Dolby Atmos is an audio technology which creates sounds that are more immersive and realistic for the listener. Every sound is clear and has it’s own space and position around you.
It’s a 3D audio technology often used in cinemas. Dolby Atmos captures the entire audio space with up to 128 audio tracks, delivering the sound of people, objects, and environments in all directions including overhead.
Speakers deliver sound that moves around the room, giving the impression that the listener is inside the action. It provides a more natural experience than traditional surround sound, which channels audio to discrete channels.
The improved audio quality is achieved by adding height information to its surround sound mix so that sounds can be heard from any point in space.
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Is It Accessible On Home TVs?
Yes, Dolby Atmos technology has been incorporated into various home cinema systems and TV soundbars. Look for systems that are Dolby Atmos enabled so you can experience moving and immersive sound in your own home.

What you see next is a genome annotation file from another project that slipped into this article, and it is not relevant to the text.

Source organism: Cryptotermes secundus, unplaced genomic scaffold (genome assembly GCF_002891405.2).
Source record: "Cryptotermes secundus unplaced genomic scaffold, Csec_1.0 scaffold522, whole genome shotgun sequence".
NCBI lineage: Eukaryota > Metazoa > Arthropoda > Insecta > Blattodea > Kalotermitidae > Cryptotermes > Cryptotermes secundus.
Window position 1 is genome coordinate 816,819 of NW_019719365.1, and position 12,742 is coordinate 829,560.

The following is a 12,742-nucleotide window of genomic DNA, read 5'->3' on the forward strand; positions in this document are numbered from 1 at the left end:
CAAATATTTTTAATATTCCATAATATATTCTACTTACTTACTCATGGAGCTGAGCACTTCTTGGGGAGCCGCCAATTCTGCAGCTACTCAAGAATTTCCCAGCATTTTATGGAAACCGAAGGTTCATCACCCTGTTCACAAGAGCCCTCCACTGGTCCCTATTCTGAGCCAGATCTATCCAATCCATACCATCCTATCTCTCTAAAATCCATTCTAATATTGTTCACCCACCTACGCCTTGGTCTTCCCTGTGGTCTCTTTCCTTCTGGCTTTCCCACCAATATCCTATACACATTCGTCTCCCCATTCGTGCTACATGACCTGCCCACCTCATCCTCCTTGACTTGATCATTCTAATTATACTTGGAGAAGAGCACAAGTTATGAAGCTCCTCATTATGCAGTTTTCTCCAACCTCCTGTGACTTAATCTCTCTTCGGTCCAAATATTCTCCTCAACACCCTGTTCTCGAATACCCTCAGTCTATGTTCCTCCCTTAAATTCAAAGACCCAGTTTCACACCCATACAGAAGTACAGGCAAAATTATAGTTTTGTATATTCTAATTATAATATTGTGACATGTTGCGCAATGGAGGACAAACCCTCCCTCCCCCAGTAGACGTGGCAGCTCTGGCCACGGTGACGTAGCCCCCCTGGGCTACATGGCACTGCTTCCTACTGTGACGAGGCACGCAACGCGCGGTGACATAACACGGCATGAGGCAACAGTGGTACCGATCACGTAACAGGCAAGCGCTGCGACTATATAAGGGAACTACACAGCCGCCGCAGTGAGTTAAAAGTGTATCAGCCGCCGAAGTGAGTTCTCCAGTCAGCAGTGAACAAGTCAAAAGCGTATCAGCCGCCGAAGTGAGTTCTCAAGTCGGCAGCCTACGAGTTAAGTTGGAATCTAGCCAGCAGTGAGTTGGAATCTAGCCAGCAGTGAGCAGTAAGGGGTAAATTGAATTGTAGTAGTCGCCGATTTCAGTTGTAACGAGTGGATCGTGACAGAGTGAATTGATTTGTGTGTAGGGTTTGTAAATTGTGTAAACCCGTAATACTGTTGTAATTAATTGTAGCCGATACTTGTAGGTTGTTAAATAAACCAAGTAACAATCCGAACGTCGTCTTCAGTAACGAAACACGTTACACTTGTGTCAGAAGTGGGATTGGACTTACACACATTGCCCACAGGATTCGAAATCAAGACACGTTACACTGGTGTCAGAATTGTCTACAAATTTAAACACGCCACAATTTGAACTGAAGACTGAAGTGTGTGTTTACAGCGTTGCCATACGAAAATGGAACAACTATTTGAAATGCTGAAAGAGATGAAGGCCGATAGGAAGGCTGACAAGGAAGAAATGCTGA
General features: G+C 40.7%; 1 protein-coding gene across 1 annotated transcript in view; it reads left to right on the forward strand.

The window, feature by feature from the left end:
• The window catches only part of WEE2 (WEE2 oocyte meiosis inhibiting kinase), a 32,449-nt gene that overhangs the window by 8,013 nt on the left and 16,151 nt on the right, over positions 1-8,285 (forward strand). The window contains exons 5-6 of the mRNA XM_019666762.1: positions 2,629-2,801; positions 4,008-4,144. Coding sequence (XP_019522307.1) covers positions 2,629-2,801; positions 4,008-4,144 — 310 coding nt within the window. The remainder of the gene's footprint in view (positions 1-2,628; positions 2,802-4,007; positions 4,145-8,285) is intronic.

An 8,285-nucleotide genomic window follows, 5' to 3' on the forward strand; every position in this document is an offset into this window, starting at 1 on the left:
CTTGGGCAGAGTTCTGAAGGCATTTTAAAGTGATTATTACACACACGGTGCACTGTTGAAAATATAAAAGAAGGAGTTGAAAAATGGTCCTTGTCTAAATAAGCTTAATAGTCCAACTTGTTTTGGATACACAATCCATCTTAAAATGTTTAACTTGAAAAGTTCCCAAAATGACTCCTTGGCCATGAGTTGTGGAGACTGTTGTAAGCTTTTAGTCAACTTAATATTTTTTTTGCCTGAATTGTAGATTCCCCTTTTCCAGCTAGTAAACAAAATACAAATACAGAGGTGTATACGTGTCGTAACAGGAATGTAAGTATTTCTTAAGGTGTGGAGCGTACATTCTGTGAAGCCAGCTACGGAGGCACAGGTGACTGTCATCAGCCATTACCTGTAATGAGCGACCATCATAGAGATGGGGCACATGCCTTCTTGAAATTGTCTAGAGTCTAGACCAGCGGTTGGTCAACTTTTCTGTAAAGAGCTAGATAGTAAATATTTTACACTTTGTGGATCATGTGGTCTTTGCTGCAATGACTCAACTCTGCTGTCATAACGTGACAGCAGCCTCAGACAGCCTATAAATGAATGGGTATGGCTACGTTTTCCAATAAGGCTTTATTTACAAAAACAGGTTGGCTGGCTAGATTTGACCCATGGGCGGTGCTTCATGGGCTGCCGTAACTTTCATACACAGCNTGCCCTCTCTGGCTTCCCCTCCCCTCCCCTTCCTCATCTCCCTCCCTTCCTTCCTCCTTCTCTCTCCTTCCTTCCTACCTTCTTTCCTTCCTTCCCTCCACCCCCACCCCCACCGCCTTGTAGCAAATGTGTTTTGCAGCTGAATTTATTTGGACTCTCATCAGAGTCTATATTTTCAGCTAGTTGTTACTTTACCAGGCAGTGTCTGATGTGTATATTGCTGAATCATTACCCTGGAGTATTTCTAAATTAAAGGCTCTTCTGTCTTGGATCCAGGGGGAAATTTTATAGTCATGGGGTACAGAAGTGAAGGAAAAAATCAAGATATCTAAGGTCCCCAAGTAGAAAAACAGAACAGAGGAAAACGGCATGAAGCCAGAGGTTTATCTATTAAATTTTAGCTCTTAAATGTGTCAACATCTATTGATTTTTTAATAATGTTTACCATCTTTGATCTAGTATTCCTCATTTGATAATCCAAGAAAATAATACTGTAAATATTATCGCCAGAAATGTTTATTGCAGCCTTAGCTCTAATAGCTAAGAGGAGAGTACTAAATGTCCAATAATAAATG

When Was Dolby Atmos Released?
It was first introduced in 2012 and it has quickly become the standard for premium cinema. It offers better fidelity than traditional 5.1 or 7.1 surround sound systems because it creates sounds that seem to be coming from every direction.
The system was developed by Dolby Laboratories as an extension of Dolby Digital Plus (DD+), combining two channels of object-based coding (the company’s proprietary format) with legacy 5.1 or 7.1 coding techniques to reproduce overhead sound effects.